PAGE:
BMW Takes Lead in U.S. Luxury Market With Better Access to Chips
(Bloomberg) -- BMW AG’s U.S. sales blew past rivals’ in the second quarter as the luxury carmaker did a better job of stocking dealerships with new vehicles in spite of a global semiconductor shortage.
The German luxury brand sold 96,561 vehicles from April through June, almost double its deliveries a year ago and 35% more than in the first quarter of 2021. It outsold competitor Mercedes-Benz by 14,171 units in the second quarter, and took the lead in U.S. luxury sales year-to-date, edging out Daimler AG’s luxury brand by 7,348 vehicles.
BMW seized on pent-up demand from pandemic-weary drivers as a global shortage of semiconductor chips continues to choke off auto production and limit supply.
The company is doing a better job of managing its hoard of semiconductors, which are needed to power everything from radios to braking systems, and that’s helping it keep up with dealer orders better than some of its luxury rivals, said Marc Cohen, vice president of Priority 1 Automotive Group in Towson, Maryland. His company owns multiple BMW stores as well as Jaguar Land Rover, Audi, Porsche, Mini, Cadillac and Acura dealerships.
“Even though production is limited or lower, it’s not coming to a halt like some of these other brands,” Cohen said. With inventory limited, cars being delivered now were ordered by customers two months ago, he said.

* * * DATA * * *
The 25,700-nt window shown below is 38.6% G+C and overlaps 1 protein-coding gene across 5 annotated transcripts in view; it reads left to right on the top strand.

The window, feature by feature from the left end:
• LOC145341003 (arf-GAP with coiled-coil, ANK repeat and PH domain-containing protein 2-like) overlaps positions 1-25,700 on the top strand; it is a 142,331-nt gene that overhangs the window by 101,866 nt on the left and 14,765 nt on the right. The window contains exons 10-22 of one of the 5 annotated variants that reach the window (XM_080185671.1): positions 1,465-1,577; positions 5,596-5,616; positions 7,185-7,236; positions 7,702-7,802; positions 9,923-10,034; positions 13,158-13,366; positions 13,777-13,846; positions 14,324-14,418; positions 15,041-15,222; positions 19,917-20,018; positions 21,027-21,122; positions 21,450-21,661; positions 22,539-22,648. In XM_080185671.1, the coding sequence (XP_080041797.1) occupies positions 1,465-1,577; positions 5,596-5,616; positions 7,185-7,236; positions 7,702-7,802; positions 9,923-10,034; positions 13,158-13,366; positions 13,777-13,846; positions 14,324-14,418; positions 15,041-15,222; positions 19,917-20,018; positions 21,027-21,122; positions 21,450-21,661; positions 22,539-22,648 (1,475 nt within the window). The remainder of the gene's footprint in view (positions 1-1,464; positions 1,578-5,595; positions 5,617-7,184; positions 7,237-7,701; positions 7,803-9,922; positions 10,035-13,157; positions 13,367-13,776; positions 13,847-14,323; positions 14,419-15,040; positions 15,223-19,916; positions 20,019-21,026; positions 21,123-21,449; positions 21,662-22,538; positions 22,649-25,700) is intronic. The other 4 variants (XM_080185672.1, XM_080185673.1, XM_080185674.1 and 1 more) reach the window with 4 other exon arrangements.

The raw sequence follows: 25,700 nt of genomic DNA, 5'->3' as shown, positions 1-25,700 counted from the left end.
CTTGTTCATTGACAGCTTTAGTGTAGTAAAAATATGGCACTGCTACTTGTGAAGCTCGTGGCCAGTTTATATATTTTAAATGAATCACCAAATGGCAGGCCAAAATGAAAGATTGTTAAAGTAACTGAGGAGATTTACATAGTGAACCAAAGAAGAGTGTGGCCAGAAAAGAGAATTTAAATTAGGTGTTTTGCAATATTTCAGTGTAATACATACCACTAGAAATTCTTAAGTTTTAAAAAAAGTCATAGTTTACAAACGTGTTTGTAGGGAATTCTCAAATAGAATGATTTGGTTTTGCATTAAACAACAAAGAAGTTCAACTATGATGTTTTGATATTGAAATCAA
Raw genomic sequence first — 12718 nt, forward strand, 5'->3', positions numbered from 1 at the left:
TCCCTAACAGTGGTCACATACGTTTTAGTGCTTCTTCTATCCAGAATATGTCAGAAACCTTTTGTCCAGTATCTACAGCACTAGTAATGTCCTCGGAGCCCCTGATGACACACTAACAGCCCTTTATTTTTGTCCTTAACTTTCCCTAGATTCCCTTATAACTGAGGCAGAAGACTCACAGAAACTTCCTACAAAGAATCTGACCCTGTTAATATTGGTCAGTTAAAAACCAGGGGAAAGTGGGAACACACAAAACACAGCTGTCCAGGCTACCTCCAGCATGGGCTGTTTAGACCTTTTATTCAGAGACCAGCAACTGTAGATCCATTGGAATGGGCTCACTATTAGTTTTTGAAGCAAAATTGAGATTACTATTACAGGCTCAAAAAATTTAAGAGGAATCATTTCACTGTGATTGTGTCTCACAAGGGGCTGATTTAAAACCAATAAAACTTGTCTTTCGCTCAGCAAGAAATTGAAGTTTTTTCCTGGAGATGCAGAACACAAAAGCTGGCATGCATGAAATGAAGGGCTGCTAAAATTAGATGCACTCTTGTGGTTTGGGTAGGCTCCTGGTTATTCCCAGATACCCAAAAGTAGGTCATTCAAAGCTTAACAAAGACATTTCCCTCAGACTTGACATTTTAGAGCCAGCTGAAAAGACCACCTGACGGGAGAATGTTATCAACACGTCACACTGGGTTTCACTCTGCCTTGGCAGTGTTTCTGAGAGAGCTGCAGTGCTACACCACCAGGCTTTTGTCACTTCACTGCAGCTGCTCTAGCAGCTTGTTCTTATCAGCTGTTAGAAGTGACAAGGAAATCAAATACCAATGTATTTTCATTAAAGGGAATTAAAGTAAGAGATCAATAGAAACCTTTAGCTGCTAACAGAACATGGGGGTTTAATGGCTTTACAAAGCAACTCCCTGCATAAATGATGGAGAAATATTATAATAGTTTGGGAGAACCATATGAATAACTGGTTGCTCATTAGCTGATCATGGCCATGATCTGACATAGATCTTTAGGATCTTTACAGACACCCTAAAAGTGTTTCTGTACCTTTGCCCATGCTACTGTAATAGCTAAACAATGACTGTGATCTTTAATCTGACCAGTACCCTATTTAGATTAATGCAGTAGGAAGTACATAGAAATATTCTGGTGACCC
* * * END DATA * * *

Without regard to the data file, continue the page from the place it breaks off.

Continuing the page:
SUVs from BMW’s assembly plant in Spartanburg, South Carolina, take about six to eight weeks to arrive, quicker than the three-month wait for cars coming from Germany, he said.
While BMW’s production surge in the second quarter suggests an influx of chips, it didn’t disclose details of its supply-chain management strategy. Bernhard Kuhnt, chief executive officer of BMW’s North American business, credited the “strength” of its production network in a statement. BMW’s plants in South Carolina and San Luis Potosi, Mexico, aren’t currently being impacted by the chip shortage, according to data from researcher AutoForecast Solutions.
That’s a sharp contrast from a year ago, when BMW’s Spartanburg plant, its biggest worldwide, was idled for weeks due to parts shortages. The X3 compact crossover, made there, was BMW’s top seller in the quarter, notching an increase of 125% to 21,285 units sold. Sales of the X5 SUV rose 94% year-over-year, and the 3 Series sedan grew sales 86%.
Mercedes’ sales growth was more modest, up 39% from a year ago, and 5.3% from the first quarter. Crossovers dominated: The GLE and GLC models led deliveries, followed by the new, less expensive GLB subcompact crossover.
Toyota Motor Corp.’s luxury Lexus brand, which outsold BMW in the first three months of 2021, delivered 83,460 cars in the second quarter, led by the RX SUV. Sales grew 12% from the first quarter and were up 48% from 2020 year-to-date.
Volkswagen AG’s premium Audi brand sold 66,995 vehicles in the second quarter, nearly double its year-ago deliveries. The Q5 SUV led sales with 18,835 units, nearly double the second-biggest seller, which is the larger Q7 SUV.
Inventory levels for Audi are getting “a little worse,” but they’re not as dire as some of his other brands, like Jaguar Land Rover and Cadillac, Cohen said. BMW’s shipments have also gotten a bit tighter, he said.
“We should have an OK July, but it depends -- if we have a great July, we might have a terrible August, and not because the buyers aren’t there,” he said.
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